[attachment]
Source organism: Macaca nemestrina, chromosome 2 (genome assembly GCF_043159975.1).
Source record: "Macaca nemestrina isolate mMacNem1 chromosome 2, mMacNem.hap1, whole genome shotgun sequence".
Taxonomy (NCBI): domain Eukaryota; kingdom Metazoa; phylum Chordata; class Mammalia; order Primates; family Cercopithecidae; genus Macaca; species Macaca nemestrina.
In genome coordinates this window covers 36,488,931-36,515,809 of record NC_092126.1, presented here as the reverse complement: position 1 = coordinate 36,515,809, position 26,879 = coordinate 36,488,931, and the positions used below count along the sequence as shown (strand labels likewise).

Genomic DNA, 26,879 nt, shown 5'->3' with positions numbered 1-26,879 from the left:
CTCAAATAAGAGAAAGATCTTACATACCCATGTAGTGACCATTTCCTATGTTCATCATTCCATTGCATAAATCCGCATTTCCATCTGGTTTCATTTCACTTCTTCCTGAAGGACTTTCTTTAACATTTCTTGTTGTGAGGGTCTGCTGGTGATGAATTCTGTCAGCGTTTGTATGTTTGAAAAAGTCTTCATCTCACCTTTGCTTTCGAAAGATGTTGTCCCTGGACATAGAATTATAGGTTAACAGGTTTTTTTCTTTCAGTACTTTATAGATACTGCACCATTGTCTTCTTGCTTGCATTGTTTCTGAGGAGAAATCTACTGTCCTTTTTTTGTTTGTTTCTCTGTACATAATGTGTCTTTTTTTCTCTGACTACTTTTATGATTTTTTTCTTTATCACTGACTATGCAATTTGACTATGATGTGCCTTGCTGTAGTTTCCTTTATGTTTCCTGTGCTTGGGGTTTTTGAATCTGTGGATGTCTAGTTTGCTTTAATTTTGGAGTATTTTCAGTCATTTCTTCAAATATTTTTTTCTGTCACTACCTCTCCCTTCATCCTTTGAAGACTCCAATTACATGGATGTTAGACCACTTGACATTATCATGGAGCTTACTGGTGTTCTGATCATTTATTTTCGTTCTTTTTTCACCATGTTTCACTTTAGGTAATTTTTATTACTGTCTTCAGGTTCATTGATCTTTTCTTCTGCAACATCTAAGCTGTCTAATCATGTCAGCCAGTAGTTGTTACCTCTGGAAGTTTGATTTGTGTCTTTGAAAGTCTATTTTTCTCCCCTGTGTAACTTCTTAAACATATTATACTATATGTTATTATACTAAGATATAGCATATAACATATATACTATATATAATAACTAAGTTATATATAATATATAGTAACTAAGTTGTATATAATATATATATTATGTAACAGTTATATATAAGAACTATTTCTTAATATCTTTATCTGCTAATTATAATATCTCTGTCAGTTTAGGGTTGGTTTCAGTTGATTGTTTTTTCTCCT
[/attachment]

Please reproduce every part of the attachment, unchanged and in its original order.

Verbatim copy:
Source organism: Macaca nemestrina, chromosome 2 (genome assembly GCF_043159975.1).
Source record: "Macaca nemestrina isolate mMacNem1 chromosome 2, mMacNem.hap1, whole genome shotgun sequence".
Taxonomy (NCBI): domain Eukaryota; kingdom Metazoa; phylum Chordata; class Mammalia; order Primates; family Cercopithecidae; genus Macaca; species Macaca nemestrina.
In genome coordinates this window covers 36,488,931-36,515,809 of record NC_092126.1, presented here as the reverse complement: position 1 = coordinate 36,515,809, position 26,879 = coordinate 36,488,931, and the positions used below count along the sequence as shown (strand labels likewise).

Genomic DNA, 26,879 nt, shown 5'->3' with positions numbered 1-26,879 from the left:
CTCAAATAAGAGAAAGATCTTACATACCCATGTAGTGACCATTTCCTATGTTCATCATTCCATTGCATAAATCCGCATTTCCATCTGGTTTCATTTCACTTCTTCCTGAAGGACTTTCTTTAACATTTCTTGTTGTGAGGGTCTGCTGGTGATGAATTCTGTCAGCGTTTGTATGTTTGAAAAAGTCTTCATCTCACCTTTGCTTTCGAAAGATGTTGTCCCTGGACATAGAATTATAGGTTAACAGGTTTTTTTCTTTCAGTACTTTATAGATACTGCACCATTGTCTTCTTGCTTGCATTGTTTCTGAGGAGAAATCTACTGTCCTTTTTTTGTTTGTTTCTCTGTACATAATGTGTCTTTTTTTCTCTGACTACTTTTATGATTTTTTTCTTTATCACTGACTATGCAATTTGACTATGATGTGCCTTGCTGTAGTTTCCTTTATGTTTCCTGTGCTTGGGGTTTTTGAATCTGTGGATGTCTAGTTTGCTTTAATTTTGGAGTATTTTCAGTCATTTCTTCAAATATTTTTTTCTGTCACTACCTCTCCCTTCATCCTTTGAAGACTCCAATTACATGGATGTTAGACCACTTGACATTATCATGGAGCTTACTGGTGTTCTGATCATTTATTTTCGTTCTTTTTTCACCATGTTTCACTTTAGGTAATTTTTATTACTGTCTTCAGGTTCATTGATCTTTTCTTCTGCAACATCTAAGCTGTCTAATCATGTCAGCCAGTAGTTGTTACCTCTGGAAGTTTGATTTGTGTCTTTGAAAGTCTATTTTTCTCCCCTGTGTAACTTCTTAAACATATTATACTATATGTTATTATACTAAGATATAGCATATAACATATATACTATATATAATAACTAAGTTATATATAATATATAGTAACTAAGTTGTATATAATATATATATTATGTAACAGTTATATATAAGAACTATTTCTTAATATCTTTATCTGCTAATTATAATATCTCTGTCAGTTTAGGGTTGGTTTCAGTTGATTGTTTTTTCTCCT